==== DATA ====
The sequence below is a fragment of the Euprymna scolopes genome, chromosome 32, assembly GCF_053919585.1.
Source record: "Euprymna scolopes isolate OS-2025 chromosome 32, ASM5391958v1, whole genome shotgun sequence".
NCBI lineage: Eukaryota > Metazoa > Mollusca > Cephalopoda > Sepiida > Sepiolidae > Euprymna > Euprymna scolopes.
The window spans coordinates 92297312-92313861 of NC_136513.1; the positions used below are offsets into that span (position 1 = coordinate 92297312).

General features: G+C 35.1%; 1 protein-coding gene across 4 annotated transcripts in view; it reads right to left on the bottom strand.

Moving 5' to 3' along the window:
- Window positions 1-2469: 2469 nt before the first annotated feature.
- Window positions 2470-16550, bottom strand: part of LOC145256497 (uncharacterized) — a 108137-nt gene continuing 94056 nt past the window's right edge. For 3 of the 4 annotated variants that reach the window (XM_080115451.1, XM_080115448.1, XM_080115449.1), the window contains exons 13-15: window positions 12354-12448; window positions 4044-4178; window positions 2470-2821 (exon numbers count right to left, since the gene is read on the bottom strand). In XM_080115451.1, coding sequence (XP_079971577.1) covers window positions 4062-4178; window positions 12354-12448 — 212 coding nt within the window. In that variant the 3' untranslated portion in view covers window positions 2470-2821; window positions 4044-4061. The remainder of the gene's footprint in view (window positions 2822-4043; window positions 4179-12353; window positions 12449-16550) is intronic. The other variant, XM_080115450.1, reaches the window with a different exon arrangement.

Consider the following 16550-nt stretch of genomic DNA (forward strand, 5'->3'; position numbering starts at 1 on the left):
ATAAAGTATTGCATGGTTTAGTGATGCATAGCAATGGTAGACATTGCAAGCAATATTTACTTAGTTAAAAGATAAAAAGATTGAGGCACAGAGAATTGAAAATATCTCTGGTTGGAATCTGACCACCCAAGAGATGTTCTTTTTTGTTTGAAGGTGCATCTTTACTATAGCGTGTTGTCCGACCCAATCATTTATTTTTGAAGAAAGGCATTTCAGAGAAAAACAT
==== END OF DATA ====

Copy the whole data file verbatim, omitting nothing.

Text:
The sequence below is a fragment of the Euprymna scolopes genome, chromosome 32, assembly GCF_053919585.1.
Source record: "Euprymna scolopes isolate OS-2025 chromosome 32, ASM5391958v1, whole genome shotgun sequence".
NCBI lineage: Eukaryota > Metazoa > Mollusca > Cephalopoda > Sepiida > Sepiolidae > Euprymna > Euprymna scolopes.
The window spans coordinates 92297312-92313861 of NC_136513.1; the positions used below are offsets into that span (position 1 = coordinate 92297312).

General features: G+C 35.1%; 1 protein-coding gene across 4 annotated transcripts in view; it reads right to left on the bottom strand.

Moving 5' to 3' along the window:
- Window positions 1-2469: 2469 nt before the first annotated feature.
- Window positions 2470-16550, bottom strand: part of LOC145256497 (uncharacterized) — a 108137-nt gene continuing 94056 nt past the window's right edge. For 3 of the 4 annotated variants that reach the window (XM_080115451.1, XM_080115448.1, XM_080115449.1), the window contains exons 13-15: window positions 12354-12448; window positions 4044-4178; window positions 2470-2821 (exon numbers count right to left, since the gene is read on the bottom strand). In XM_080115451.1, coding sequence (XP_079971577.1) covers window positions 4062-4178; window positions 12354-12448 — 212 coding nt within the window. In that variant the 3' untranslated portion in view covers window positions 2470-2821; window positions 4044-4061. The remainder of the gene's footprint in view (window positions 2822-4043; window positions 4179-12353; window positions 12449-16550) is intronic. The other variant, XM_080115450.1, reaches the window with a different exon arrangement.

Consider the following 16550-nt stretch of genomic DNA (forward strand, 5'->3'; position numbering starts at 1 on the left):
ATAAAGTATTGCATGGTTTAGTGATGCATAGCAATGGTAGACATTGCAAGCAATATTTACTTAGTTAAAAGATAAAAAGATTGAGGCACAGAGAATTGAAAATATCTCTGGTTGGAATCTGACCACCCAAGAGATGTTCTTTTTTGTTTGAAGGTGCATCTTTACTATAGCGTGTTGTCCGACCCAATCATTTATTTTTGAAGAAAGGCATTTCAGAGAAAAACAT